Everything Everything on how they've turned a 'nightmare' into pop music

Everything Everything on how they've turned a 'nightmare' into pop music
From BBC - October 21, 2017

"There's a tide and it's coming in now," sings Jonathan Higgs on Night Of The Long Knives, the latest single from Everything Everything.

The title refers to Hitler's bloody purge of the Nazi party in 1934, drawing a parallel to the rise of the right-wing politics in the last two years.

Only Higgs is not convinced that fascism will sweep everything in its path.

"They are saying it's a wave but it feels like a dribbling mouth," he sneers in the single, questioning whether the alt-right are a powerful force, or just a bunch of idiots.

"And the answer is both," he says.

"It depends how we react to it. If everyone [panics and] says, 'Oh God!' the next thing you know, they are the prime minister.

"But if you go, 'Ha, ha, ha, you are idiots,' well... they will probably still become prime minister. But you have to keep your head about it."

It's surprising to hear Higgs make a plea for perspective. After all, this is a man whose last album, Get To Heaven, was a "wretched and anxious" response to Islamic State militants, beheadings, mass shootings and political corruption.

"I was in a dark place," he told the BBC on its release. "I was essentially trying to inhabit the minds of the [extremists] and that's a really horrible thing to face."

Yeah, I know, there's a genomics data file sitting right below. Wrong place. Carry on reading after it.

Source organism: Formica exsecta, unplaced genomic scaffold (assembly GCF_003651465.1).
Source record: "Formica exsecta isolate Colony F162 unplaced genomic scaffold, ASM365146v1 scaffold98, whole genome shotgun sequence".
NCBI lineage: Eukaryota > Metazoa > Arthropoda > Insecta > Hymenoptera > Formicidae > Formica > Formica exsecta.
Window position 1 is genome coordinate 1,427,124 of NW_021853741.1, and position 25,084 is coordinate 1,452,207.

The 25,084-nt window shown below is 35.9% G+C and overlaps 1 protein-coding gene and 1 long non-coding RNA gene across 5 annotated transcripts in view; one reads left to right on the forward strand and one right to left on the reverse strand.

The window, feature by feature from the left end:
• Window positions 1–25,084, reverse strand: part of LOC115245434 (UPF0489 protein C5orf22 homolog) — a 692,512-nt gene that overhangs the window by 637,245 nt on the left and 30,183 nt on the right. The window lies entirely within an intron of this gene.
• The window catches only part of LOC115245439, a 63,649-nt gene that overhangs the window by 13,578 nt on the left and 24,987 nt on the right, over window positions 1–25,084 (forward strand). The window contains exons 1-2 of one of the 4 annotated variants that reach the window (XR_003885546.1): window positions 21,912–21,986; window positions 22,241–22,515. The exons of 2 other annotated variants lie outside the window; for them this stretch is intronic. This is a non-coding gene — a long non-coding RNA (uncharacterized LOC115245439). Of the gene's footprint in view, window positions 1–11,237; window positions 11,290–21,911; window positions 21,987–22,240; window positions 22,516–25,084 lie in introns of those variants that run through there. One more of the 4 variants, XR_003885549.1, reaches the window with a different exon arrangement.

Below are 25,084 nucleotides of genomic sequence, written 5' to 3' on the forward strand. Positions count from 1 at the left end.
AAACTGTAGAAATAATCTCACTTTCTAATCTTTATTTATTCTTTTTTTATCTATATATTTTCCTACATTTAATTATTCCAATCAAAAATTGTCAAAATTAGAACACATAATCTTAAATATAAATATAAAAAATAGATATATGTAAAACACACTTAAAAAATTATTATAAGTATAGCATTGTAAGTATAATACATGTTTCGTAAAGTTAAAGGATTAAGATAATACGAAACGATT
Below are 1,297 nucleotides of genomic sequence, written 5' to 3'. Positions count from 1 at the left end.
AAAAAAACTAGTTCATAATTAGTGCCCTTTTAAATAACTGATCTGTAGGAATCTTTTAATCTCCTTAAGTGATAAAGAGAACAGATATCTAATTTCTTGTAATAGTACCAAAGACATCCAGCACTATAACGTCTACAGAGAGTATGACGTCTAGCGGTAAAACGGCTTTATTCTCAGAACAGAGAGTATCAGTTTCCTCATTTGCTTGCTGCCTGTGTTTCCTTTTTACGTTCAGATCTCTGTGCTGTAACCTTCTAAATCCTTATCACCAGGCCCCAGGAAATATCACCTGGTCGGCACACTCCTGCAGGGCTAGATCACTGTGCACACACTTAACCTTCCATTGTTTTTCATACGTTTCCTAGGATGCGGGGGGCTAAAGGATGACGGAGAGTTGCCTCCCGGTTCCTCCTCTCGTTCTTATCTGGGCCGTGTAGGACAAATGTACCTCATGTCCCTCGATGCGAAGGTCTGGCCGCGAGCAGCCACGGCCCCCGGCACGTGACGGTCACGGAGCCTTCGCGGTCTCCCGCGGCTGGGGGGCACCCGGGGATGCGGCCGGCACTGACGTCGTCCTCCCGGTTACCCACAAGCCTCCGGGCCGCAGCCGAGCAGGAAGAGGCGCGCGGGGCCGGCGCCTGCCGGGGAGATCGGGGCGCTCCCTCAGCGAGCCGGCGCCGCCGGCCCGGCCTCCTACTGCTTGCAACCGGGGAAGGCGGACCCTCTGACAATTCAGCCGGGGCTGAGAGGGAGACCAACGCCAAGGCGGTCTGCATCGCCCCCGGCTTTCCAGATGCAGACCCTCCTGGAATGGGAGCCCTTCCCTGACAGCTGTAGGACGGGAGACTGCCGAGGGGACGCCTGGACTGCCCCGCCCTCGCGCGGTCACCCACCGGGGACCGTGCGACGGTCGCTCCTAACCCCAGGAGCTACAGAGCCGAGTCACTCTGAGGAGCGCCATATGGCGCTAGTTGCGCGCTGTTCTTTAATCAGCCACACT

Everything Everything's new album dials back on the paranoia and dread - partly because Higgs thinks the world has caught up with him.

"I am not less in that headspace, but I think everyone else is in it more," he says.

"But the album's a bit more abstract, a bit more personal. Away from politics and all that stuff, it's about the human relationships we all have."

The album is called A Fever Dream, a reference to the "surreal, nightmarish things happening, day after day" - especially the absurdity of modern politics.

It's there in Big Game, a pomposity-pricking parable about Donald Trump ("Even little children see through you"), and it's there in Run the Numbers, a song that explores Michael Gove's comment that "people in this country have had enough of experts".

"Is it the first song to be inspired by Michael Gove? Yes, and it should be the only one. Let's leave it at that."

Higgs is smart enough to be aware that he comes from a position of privilege, and his liberal views are out of step with the prevailing political climate.

There's a song on the album called Ivory Tower, where people threaten to "come and crush me in the Waitrose aisle". On the title track, he sings: "I hate the neighbours, they hate me too / The fear and the fury make me feel good."

"It's admitting that I sort of enjoy arguing," he explains. "I think we all do on some level. It's certainly popular."


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